Enter string interning. String interning is the process by which you defer your string reference to the .NET runtime’s string intern pool, thereby conserving memory as N identical strings point to the same single reference. From MSDN):

“The common language runtime conserves string storage by maintaining a table, called the intern pool, that contains a single reference to each unique literal string declared or created programmatically in your program. Consequently, an instance of a literal string with a particular value only exists once in the system. For example, if you assign the same literal string to several variables, the runtime retrieves the same reference to the literal string from the intern pool and assigns it to each variable. The Intern method uses the intern pool to search for a string equal to the value of str. If such a string exists, its reference in the intern pool is returned. If the string does not exist, a reference to str is added to the intern pool, then that reference is returned.”

Up until this point, you may not have been aware of this pool or the string interning behaviour at all. This is understandable because the .NET compiler does a bloody good job of interning strings for you. In fact, any literal string will be automatically interned by the compiler. Almost any late-bound (at runtime) string, however, is not. A quick code example – let us define a program that simply creates 10,000,000 of the same string and assigns it to a Dictionary:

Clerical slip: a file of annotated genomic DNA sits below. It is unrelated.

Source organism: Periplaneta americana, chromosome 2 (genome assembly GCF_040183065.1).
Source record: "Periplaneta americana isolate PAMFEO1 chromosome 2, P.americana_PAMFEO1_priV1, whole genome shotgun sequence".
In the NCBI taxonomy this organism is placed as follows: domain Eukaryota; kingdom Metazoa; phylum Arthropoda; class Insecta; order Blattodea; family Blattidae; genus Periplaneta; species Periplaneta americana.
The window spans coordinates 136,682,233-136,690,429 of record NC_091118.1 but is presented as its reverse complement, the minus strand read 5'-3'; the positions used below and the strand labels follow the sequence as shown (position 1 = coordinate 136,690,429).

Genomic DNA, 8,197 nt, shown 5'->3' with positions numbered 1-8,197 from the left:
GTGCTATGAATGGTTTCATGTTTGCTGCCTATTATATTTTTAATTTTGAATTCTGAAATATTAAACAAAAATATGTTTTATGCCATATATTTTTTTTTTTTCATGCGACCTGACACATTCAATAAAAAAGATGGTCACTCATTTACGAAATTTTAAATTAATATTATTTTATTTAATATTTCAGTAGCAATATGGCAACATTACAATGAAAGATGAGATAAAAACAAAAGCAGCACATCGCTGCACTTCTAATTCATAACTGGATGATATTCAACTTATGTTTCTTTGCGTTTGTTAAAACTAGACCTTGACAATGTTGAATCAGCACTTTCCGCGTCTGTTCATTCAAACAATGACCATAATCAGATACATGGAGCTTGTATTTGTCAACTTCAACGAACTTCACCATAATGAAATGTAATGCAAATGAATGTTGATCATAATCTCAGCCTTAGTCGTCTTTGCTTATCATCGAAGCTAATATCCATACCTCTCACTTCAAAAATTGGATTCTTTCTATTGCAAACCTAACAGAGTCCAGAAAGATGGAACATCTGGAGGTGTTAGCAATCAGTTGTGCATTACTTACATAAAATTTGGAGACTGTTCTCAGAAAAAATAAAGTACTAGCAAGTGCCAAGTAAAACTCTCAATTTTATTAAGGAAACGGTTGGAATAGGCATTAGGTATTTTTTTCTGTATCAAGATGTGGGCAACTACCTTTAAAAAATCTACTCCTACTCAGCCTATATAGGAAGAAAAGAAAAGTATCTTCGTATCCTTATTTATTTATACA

class Program
{
    // The Dictionary that will be used to store our strings at an int 
    // (so that they are not de-referenced and GC'd)
    private static readonly IDictionary<int, string> _dict = new Dictionary<int, string>();

    static void Main(string[] args)
    {
        Console.WriteLine("Storing a non-constant string 10000000 times");

        var stopwatch = new Stopwatch();
        stopwatch.Start();

        // Loop 10,000,000 times
        for (int i = 0; i < 10000000; i++)
        {
            // Define the same string repeatedly
            string blah = "Hello! This Is A String!";
            // Add it to the Dictionary at the index of i
            _dict.Add(i, blah);
        }

        stopwatch.Stop();

        Console.WriteLine("Memory Used: " + Process.GetCurrentProcess().PagedMemorySize64.ToString("n") + " bytes");